Clearing the Air: Lamar Alexander, You’re Wrong About Wind Power

by Dr. Stephen A. Smith, Executive Director, Southern Alliance for Clean Energy

The Plains and Eastern Clean Line project could inject large quantities of high-value, low-cost wind power directly into the Tennessee Valley region from western Oklahoma. Recently Senator Lamar Alexander (R-TN) spoke on the senate floor in opposition to the project, and wind energy. We are disappointed that Sen. Alexander continues to use outdated information regarding wind energy. He has a responsibility to support the best interests of his constituents; however, his personal opposition to wind power is clouding the interests of Tennesseans.

Sen. Alexander says that wind power is unreliable. However, Oklahoma’s regional grid operator (the Southwest Power Pool, or SPP) recently reached a record wind power penetration level: at one point, the entire region generated 52% of its electricity from wind power. SPP is eyeing perhaps 75% wind energy penetration levels in the long-term. As shown by Oklahoma’s example, wind power can provide low-cost, reliable energy.

Sen. Alexander says that wind power is expensive. However, his information is outdated. With its considerable wind energy resources, Oklahoma had the lowest electricity prices in the country last year. Tennessee ranked #28.

Sen. Alexander would have Tennessee turn its back on the single energy resource that is arguably doing the most to drive energy prices down all across the country.

Clean Line will have a small but beneficial impact on TVA rates. TVA’s fuel costs could be reduced by $136 million per year, reducing rates by about 0.05 – 0.1 cents per kWh. High natural gas prices would increase the savings. Click the graph above to download the full analysis by SACE.

Sen. Alexander says that a long-term contract would put TVA’s low cost power at risk. In the US Department of Energy’s Environmental Impact Statement for the Clean Line project, Leidos Electrical estimated that the Plains and Eastern Clean Line project is likely to drive down electric prices in Tennessee, Arkansas, and beyond. Our team has studied the impacts on the actual rates TVA charges its customers, and concluded that the project would drive down TVA’s costs and electric rates. This benefit increases when the revenue TVA would earn from its fees for use of the existing TVA transmission system to “wheel” low-cost wind power to power-hungry neighbors.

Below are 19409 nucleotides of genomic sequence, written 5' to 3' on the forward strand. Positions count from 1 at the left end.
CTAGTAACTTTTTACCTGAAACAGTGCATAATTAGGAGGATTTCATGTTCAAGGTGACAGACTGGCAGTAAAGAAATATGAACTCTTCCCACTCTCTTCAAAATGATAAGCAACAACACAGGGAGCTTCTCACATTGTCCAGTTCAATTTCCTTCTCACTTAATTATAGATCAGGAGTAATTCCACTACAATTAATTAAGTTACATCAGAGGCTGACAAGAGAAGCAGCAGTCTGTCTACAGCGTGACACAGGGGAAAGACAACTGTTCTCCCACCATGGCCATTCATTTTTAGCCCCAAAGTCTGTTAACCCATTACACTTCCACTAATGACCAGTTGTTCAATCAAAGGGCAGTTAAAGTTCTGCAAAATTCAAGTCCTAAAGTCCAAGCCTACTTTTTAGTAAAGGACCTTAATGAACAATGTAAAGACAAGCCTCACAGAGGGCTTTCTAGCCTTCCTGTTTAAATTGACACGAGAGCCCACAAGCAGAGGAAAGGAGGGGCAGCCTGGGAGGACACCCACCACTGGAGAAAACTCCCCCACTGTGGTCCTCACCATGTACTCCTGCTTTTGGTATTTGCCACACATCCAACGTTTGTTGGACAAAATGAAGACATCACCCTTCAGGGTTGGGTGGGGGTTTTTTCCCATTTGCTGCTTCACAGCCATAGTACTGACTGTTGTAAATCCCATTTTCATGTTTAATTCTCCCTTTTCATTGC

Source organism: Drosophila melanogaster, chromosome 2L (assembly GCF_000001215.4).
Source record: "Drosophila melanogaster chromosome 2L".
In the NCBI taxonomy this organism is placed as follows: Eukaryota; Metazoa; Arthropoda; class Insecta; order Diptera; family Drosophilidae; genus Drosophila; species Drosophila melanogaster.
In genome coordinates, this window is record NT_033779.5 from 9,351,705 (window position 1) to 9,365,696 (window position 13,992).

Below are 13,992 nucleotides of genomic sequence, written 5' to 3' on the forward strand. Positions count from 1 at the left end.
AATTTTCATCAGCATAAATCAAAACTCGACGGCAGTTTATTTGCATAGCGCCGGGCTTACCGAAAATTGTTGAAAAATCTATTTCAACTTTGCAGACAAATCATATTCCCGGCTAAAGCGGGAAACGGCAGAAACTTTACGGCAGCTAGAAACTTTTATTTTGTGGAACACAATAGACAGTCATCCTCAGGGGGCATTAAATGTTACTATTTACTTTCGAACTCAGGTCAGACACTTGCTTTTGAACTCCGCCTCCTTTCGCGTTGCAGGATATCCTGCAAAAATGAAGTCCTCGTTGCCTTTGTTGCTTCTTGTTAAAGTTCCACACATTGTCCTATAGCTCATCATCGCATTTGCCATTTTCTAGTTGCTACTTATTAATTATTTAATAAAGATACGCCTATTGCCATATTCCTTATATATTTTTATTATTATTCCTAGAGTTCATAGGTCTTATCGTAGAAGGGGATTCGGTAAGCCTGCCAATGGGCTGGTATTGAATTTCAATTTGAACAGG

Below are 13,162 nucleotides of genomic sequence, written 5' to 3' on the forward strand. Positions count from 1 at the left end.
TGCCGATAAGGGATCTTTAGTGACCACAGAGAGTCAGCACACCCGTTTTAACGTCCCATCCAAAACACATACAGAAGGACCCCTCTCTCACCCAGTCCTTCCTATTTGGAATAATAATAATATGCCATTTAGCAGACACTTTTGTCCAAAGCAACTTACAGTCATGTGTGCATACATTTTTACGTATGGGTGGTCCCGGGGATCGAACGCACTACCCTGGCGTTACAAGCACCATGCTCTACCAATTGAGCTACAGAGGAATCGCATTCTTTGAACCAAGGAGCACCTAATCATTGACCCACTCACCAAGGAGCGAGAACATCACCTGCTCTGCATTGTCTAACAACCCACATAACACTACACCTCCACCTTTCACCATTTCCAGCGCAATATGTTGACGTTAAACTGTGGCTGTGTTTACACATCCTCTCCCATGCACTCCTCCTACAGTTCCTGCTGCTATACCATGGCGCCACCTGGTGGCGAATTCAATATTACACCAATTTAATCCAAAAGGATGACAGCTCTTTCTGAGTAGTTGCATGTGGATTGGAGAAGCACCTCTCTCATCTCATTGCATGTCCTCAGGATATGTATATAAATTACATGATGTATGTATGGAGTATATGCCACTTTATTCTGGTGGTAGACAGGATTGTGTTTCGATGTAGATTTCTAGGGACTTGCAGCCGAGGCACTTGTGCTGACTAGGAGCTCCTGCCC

Sen. Alexander criticizes wind energy, based on historical information from the Buffalo Mountain wind farm in Tennessee. That project became operational 13 years ago (in 2004), and wind turbine technology has advanced significantly since then. While the Buffalo Mountain project achieves capacity factors of approximately 20% per year, as expected, the LBNL study also shows new turbine capacity factors already exceeding 50%+ in high wind speed areas. Western Oklahoma wind farms could achieve 55%+ capacity factors. With oversubscription on an HVDC transmission line, capacity factors could go even higher.

Sen. Alexander says that the Tennessee Valley Authority’s integrated resource plan shows it does not need new baseload power plant capacity. On this point, we agree. We participated heavily in TVA’s most recent integrated resource planning process. TVA found that new baseload power plants, such as new coal and nuclear units, are not needed.

Raising this point is a red herring because wind power is not a baseload capacity resource. The Clean Line project delivers most of its potential value as an energy resource. Low-cost wind energy, when available, reduces costs by helping TVA further minimize its highest cost power plants. This is exactly how the high levels of wind power in Oklahoma have pushed its electric rates to the lowest levels in the country.

What Sen. Alexander did not mention in his floor speech is that he advocates for massive subsidies for untested, unproven and costly small-modular nuclear reactors – a baseload power resource, which Sen. Alexander says (with respect to wind) that TVA doesn’t need.

Sen. Alexander claims that the federal production tax credit for wind energy is a “wasteful” incentive. However, the PTC is phasing out, despite the fact that fossil fuel and nuclear industries still receive massive federal subsidies. The PTC has broad bipartisan support; even Sen. Alexander has voted for legislative packages that contained PTC extensions. Wind farm development companies need to sign contracts soon to qualify for the highest level of this important tax credit. Wind energy projects may up to four years to finish construction, after qualifying for the PTC. Projects that qualified in 2016 would have until December 31, 2020 to deliver power and retain their qualifying status. Project development firms need some level of assurance that projects have buyers. As the PTC begins to phase out, TVA – and its customers – will lose the opportunity to save tens of millions of dollars in savings if nothing is done.